A revelatory exploration of the long fight to bring a monstrous man to justice.



The lawyer who represented Jeffrey Epstein’s victims tells his riveting story.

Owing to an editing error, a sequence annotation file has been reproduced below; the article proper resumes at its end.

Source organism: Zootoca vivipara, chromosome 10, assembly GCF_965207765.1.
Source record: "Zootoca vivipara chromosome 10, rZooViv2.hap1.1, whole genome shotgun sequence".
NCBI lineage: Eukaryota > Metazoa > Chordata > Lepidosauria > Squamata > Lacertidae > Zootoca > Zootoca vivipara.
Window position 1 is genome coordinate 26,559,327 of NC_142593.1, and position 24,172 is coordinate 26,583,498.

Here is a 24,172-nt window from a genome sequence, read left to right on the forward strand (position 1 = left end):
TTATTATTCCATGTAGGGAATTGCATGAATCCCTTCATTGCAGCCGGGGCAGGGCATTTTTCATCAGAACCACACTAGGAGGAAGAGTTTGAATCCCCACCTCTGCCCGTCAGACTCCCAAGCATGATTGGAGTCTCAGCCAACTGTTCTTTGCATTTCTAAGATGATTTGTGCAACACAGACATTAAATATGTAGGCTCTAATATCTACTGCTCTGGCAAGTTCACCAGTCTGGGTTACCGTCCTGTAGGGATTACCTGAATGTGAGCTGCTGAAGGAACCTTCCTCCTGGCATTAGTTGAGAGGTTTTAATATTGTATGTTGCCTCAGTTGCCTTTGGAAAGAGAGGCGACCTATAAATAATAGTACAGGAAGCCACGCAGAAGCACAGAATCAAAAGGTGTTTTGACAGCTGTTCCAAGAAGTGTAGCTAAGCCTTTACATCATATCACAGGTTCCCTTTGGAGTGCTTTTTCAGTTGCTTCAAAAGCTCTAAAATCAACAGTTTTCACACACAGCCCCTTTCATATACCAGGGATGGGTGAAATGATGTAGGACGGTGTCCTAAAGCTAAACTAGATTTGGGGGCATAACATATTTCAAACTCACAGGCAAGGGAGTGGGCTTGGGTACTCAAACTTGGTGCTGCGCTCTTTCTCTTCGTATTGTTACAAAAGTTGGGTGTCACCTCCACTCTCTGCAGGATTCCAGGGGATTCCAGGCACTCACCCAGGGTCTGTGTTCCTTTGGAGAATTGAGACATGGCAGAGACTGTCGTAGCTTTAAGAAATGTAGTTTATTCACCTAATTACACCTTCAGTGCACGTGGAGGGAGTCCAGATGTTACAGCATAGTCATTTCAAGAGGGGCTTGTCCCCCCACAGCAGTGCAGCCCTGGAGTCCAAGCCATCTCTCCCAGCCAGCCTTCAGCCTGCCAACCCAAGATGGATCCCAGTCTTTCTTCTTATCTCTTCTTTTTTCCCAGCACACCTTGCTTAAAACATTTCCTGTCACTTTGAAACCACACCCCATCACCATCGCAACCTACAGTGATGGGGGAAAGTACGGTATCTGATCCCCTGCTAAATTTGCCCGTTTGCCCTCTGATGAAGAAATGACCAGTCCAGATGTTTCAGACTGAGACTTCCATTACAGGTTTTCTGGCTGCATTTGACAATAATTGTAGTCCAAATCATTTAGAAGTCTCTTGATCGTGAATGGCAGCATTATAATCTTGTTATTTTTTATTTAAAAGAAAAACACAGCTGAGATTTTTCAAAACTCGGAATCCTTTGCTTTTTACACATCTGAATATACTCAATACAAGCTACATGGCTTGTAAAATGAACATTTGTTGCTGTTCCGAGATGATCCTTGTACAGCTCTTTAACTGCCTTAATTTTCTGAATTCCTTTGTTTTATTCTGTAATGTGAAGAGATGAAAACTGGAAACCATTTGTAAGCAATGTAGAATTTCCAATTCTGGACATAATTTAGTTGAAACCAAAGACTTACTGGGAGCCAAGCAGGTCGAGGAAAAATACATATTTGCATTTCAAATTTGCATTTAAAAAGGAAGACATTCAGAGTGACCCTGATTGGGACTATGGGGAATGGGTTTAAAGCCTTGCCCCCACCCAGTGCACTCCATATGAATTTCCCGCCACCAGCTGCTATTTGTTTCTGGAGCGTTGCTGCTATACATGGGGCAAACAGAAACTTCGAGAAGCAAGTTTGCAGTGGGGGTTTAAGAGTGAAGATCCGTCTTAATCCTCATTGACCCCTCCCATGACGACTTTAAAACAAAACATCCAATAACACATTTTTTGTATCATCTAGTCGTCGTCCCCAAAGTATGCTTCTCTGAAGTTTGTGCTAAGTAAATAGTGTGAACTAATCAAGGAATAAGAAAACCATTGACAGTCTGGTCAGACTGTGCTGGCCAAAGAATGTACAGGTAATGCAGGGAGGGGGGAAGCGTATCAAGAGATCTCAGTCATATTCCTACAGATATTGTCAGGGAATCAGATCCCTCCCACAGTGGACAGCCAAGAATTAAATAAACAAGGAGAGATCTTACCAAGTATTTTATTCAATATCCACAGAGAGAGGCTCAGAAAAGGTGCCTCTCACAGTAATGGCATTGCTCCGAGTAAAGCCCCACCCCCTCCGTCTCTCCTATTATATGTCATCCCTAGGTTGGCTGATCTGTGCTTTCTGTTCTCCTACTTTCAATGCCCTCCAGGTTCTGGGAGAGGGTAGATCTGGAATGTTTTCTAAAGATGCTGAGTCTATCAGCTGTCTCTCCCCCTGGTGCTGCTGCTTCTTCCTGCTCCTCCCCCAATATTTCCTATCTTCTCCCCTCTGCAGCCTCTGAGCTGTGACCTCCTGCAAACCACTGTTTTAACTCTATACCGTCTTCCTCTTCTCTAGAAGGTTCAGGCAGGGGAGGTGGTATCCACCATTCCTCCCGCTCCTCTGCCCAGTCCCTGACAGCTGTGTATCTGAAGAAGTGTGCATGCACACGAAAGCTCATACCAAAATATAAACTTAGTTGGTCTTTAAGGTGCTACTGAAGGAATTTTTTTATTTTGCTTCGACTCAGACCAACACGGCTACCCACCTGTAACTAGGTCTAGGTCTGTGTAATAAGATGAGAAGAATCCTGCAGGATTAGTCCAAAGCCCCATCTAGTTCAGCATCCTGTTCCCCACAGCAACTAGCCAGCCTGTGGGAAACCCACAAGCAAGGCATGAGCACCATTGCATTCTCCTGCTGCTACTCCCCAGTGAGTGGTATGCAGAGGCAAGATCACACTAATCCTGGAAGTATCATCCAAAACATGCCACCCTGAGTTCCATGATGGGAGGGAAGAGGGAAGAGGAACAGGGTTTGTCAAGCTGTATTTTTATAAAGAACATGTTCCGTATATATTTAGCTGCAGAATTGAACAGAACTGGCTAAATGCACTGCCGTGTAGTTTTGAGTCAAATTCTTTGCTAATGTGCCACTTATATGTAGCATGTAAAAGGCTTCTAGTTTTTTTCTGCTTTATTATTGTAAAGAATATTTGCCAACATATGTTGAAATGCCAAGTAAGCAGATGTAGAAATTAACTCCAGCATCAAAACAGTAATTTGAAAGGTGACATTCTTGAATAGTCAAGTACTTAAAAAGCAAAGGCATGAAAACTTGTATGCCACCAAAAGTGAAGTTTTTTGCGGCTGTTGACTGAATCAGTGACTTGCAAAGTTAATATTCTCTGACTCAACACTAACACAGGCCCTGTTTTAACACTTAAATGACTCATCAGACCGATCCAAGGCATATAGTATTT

In 2008, Courtney Wild approached Edwards about being sexually abused by Epstein. When Edwards agreed to seek damages on her behalf, that case became the trigger for an 11-year odyssey, ending with Epstein's death in federal custody. In graphic, sometimes nauseating detail, the author powerfully illuminates how Epstein used his wealth and connections to rape and traffic hundreds of girls, most of them teenagers. Edwards was able to document Epstein's illegal exploits going back to at least 1994, showing his use of payment and manipulation to coerce his victims. Law enforcement agencies received reports about Epstein's assaults as early as 1996, but no punishment occurred until 2008, when Epstein pled guilty to minor charges, served no meaningful jail time, and resumed his predatory behavior almost immediately. Edwards shares his outrage not only at the cop-out by Florida prosecutors, but also the federal prosecutors, who lied to Epstein's victims, lawyers, and even a judge about why they chose not to file harsher charges. Throughout the book, the author seeks to understand the suspicious roles played by the famous, powerful men within Epstein’s orbit. Did they hide his crimes? Did they also engage in rape? Though he doesn’t draw significant conclusions, the names include, among others, Donald Trump, Bill Clinton, Harvey Weinstein, Prince Andrew, and Alan Dershowitz. In numerous passages, Edwards explores his mix of personal fascination and revulsion. Among the many important elements of the story that the author effectively conveys are the vital role played by Julie Brown, investigative reporter at the Miami Herald, and the shocking retaliatory measures mounted by Epstein to frighten those he raped, their lawyers (including the author, against whom Epstein filed a lawsuit), and his own employees. Edwards is also to be commended for his time-consuming, costly efforts to get Epstein’s victims to go on the record.